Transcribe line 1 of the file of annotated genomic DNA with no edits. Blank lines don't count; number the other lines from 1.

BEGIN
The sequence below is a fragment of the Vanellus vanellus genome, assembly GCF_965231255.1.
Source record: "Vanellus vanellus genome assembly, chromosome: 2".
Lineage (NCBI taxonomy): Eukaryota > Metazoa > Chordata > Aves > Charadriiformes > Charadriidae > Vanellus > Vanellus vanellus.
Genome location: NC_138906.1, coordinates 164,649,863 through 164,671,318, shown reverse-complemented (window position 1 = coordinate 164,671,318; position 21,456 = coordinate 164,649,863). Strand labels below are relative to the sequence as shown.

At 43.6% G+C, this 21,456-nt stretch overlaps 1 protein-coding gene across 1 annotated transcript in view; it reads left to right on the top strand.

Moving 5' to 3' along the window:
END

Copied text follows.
The sequence below is a fragment of the Vanellus vanellus genome, assembly GCF_965231255.1.